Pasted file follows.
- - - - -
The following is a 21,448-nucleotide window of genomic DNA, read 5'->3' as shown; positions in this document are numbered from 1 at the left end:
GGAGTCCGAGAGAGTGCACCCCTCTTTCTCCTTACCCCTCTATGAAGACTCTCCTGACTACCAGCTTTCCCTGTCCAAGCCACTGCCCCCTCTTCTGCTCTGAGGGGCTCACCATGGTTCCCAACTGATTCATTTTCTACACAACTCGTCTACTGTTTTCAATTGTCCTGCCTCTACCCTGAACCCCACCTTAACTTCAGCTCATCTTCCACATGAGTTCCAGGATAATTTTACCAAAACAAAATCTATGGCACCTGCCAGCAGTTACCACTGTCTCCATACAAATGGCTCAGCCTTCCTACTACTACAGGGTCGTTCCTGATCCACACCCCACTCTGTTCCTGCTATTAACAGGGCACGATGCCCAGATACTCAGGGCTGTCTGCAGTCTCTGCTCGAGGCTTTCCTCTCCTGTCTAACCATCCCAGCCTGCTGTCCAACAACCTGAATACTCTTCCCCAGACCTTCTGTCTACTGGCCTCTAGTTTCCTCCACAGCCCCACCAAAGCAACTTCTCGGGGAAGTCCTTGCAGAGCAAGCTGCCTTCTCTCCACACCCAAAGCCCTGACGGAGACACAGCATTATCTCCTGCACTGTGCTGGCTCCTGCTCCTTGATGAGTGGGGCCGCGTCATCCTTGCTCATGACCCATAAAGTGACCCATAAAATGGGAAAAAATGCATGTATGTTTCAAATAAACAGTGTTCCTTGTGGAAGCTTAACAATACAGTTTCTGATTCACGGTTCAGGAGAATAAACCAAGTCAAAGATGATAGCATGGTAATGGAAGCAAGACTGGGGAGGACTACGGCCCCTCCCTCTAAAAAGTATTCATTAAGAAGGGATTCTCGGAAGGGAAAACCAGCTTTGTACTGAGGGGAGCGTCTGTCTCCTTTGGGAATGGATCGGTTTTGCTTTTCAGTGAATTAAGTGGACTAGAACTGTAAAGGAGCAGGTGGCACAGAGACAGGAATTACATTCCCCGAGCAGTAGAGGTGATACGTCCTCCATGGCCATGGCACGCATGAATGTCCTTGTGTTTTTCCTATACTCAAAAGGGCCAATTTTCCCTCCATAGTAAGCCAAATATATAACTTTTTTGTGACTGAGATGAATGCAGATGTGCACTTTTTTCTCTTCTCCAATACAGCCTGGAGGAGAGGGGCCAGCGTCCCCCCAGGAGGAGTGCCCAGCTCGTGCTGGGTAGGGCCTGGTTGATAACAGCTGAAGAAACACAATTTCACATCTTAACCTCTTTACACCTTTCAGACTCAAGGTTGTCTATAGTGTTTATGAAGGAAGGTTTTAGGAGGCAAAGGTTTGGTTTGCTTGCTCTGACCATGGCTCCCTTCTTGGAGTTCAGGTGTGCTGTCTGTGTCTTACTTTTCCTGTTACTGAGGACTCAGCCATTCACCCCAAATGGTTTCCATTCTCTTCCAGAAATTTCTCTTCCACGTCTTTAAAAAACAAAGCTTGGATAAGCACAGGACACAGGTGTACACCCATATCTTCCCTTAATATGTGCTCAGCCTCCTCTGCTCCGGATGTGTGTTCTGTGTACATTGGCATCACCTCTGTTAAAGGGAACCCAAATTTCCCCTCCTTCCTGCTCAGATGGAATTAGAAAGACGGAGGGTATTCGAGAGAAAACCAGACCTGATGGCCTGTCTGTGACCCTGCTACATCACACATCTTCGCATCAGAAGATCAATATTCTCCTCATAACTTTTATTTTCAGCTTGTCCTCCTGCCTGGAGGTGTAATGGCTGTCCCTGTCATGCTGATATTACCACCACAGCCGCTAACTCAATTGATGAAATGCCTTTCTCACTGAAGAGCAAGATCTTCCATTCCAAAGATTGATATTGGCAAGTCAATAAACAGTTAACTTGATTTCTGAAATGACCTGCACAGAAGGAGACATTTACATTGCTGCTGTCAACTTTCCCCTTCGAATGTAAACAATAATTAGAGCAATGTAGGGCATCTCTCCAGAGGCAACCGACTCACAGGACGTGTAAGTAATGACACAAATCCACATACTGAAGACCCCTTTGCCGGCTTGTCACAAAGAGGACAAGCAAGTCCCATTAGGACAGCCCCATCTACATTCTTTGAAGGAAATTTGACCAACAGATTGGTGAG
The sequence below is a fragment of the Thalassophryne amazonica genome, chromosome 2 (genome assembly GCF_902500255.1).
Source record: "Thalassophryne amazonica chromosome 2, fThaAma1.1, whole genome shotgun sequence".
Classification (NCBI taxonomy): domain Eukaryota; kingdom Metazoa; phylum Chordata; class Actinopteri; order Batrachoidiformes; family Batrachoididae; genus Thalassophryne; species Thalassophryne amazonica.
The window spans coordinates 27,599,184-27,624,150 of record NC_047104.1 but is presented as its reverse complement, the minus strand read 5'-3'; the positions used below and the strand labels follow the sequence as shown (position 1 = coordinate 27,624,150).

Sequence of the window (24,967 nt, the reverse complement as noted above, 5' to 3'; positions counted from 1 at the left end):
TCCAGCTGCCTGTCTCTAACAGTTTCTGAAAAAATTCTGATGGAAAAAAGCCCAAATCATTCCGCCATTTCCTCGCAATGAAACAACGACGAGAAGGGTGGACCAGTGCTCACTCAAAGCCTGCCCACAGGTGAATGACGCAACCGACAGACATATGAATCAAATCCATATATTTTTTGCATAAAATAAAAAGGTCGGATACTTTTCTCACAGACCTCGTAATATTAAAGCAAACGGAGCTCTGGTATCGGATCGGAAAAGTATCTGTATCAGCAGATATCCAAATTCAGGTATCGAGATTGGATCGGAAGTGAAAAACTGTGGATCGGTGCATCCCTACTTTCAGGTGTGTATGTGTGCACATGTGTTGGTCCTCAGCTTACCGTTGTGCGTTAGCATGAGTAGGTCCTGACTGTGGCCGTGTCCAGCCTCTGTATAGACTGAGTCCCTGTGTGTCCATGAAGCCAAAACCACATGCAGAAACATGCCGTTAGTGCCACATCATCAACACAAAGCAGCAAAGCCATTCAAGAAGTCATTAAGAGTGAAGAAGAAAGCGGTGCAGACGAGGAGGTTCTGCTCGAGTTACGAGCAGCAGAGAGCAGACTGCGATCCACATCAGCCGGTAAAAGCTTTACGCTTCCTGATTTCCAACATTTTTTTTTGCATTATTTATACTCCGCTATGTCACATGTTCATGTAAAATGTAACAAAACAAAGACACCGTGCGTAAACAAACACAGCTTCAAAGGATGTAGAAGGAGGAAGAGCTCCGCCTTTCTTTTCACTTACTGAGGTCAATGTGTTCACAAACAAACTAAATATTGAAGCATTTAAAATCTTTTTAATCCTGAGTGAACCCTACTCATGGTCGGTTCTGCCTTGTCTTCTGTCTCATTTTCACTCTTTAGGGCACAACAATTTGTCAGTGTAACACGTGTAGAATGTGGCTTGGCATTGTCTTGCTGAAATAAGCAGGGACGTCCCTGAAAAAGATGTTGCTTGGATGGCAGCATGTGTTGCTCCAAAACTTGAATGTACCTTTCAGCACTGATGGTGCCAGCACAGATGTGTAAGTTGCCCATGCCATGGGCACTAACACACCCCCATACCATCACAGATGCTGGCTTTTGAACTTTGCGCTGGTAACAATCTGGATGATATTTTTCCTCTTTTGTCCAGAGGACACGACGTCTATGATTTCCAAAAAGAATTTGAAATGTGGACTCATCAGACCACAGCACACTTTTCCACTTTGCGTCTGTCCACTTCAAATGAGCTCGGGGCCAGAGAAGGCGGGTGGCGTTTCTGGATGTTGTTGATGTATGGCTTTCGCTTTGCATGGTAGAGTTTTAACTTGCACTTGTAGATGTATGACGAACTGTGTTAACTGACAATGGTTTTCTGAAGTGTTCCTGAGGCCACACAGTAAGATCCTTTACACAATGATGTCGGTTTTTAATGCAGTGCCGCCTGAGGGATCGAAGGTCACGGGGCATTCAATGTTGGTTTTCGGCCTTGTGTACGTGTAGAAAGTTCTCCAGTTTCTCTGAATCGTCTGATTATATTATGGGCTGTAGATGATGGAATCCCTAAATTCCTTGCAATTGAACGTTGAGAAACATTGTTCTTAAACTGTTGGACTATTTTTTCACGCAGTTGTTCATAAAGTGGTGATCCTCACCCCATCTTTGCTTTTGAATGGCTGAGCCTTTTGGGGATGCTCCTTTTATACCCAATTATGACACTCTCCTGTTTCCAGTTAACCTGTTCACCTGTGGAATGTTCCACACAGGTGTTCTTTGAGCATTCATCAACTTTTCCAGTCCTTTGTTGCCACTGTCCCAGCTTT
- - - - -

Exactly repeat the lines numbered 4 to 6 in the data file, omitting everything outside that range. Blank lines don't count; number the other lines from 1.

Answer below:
Source record: "Thalassophryne amazonica chromosome 2, fThaAma1.1, whole genome shotgun sequence".
Classification (NCBI taxonomy): domain Eukaryota; kingdom Metazoa; phylum Chordata; class Actinopteri; order Batrachoidiformes; family Batrachoididae; genus Thalassophryne; species Thalassophryne amazonica.
The window spans coordinates 27,599,184-27,624,150 of record NC_047104.1 but is presented as its reverse complement, the minus strand read 5'-3'; the positions used below and the strand labels follow the sequence as shown (position 1 = coordinate 27,624,150).